It goes without saying that no one in Austin, Texas’ LeRoi Brothers is named LeRoi. Debuting on the unpretentious Check This Action as a trio (singer/guitarists Steve Doerr and Don Leady and drummer Mike Buck) plus a guest bassist, the LeRois set to rocking without ado, reeling off energetically unreconstructed rock’n’roll/R&B covers (plus a few originals that don’t slow down the party one bit) in an unmistakable Southwestern accent. Nothing fancy at all, just solidly American music given a sweaty workout.
Adding singer Joe Doerr and a permanent bassist, and recutting “Ain’t I’m a Dog” (dig that syntax!) from the first LP, the LeRois entered the big leagues with six greasy slices of fun, Forget About the Danger. Burning with the hellfire spirit of Jerry Lee Lewis (only lacking his pumping piano), songs like “Treat Her Right” and “D.W.I.” state the band’s case with conviction and maximum excitement.
With Evan Johns replacing guitarist Don Leady (who went on to form the Tail Gators), Lucky Lucky Me is even better — a full menu of high-energy tunes played for keeps. “Fight Fire With Fire,” the zydeco-tinged “The Back Door” and a quick history lesson, “Elvis in the Army,” are among the highlights. (Protection From Enemies is the same album with an alternate title, cover and song sequence.)
The following year, a four-man lineup (Joe Doerr is gone; Johns has returned to his own career, replaced by Rick Rawls) led by Steve Doerr and Mike Buck whipped off the seemingly effortless Open All Night, a splendid slice of tasty archetypal Texas R&B that shimmies and howls with understated eloquence from start to finish. (Actually, “Ballad of the LeRoi Brothers,” the mock-serious cowboy ballad which closes the album, isn’t that great.) Fans of Dave Edmunds are strongly advised not to miss this one.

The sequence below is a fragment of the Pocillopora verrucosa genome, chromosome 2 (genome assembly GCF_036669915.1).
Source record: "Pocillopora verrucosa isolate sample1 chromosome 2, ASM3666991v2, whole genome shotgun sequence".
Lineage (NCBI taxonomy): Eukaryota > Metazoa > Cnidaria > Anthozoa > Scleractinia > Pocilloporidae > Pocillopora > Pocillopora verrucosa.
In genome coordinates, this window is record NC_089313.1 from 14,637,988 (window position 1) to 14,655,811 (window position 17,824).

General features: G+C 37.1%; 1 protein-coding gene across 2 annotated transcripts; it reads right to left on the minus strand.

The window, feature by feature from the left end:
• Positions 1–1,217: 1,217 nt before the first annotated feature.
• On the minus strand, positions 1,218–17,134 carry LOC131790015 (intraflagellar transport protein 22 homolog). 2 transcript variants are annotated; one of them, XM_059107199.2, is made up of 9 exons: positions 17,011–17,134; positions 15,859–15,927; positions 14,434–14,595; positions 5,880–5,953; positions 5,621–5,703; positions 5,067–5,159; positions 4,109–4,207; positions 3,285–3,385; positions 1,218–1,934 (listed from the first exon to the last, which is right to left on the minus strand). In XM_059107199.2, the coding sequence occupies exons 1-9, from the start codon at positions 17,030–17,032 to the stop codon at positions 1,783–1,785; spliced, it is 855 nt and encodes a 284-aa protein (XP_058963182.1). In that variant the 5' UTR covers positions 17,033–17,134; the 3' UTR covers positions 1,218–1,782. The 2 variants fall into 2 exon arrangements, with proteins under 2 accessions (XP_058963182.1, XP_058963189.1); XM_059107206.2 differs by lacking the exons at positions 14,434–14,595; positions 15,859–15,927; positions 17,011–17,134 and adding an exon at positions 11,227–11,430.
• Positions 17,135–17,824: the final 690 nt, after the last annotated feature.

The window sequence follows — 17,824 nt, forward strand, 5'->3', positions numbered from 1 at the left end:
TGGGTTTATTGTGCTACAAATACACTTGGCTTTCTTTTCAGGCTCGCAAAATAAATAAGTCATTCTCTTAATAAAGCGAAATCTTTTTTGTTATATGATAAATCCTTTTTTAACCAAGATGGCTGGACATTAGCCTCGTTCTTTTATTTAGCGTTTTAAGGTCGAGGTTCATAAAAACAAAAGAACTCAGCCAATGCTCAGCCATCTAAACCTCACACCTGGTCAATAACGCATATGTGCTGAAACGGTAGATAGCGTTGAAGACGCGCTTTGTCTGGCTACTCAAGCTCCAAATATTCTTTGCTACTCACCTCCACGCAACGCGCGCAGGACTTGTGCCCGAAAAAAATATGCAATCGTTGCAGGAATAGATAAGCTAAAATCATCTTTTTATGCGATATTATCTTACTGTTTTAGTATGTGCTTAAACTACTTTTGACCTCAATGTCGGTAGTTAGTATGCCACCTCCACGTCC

Dispensing with the traditional electric grit, Viva Leroi finds the quartet in a slower and gentler mood (read duller) than usual, playing Buddy Holly-styled Texas pop, Doug Sahm-speed rock, country and a little lightweight N’Orleans gumbo with so little pep and zest that it sounds as if someone’s baby might be asleep in the next room. (When new bassist Speedy Sparks sings a song that complains about music being too loud, you know things have gone very wrong.) The record gets interesting (not exciting, mind you) when the idioms bump into each other, as in “Mambo Leroi,” which feeds Rawls’ Nashville-styled picking into Doerr’s pumping accordion, but otherwise this is pretty tepid.
Joe Doerr’s Ballad Shambles is a similar (but less rootsy or stylish) quartet. Although hot guitarist Michael Maye (ex-H-Bombs) is the band’s main songwriter, the 12- inch EP — which is okay, but no big deal — contains two Joe Doerr tunes and one by his brother Steve. Following that band, Doerr formed the far superior Hand of Glory, a diverse and exciting quartet which includes guitarist Bill Anderson (a B.S. holdover) and bassist Tim Swingle (ex-Doctor’s Mob). Mixing up cowboy rock, blues, Doorsy atmospherics and more with confidence and creativity, Hand of Glory is a strikingly potent band. Rey Washam (ex-Scratch Acid/Rapeman) is the drummer and co-producer on the fine Here Be Serpents.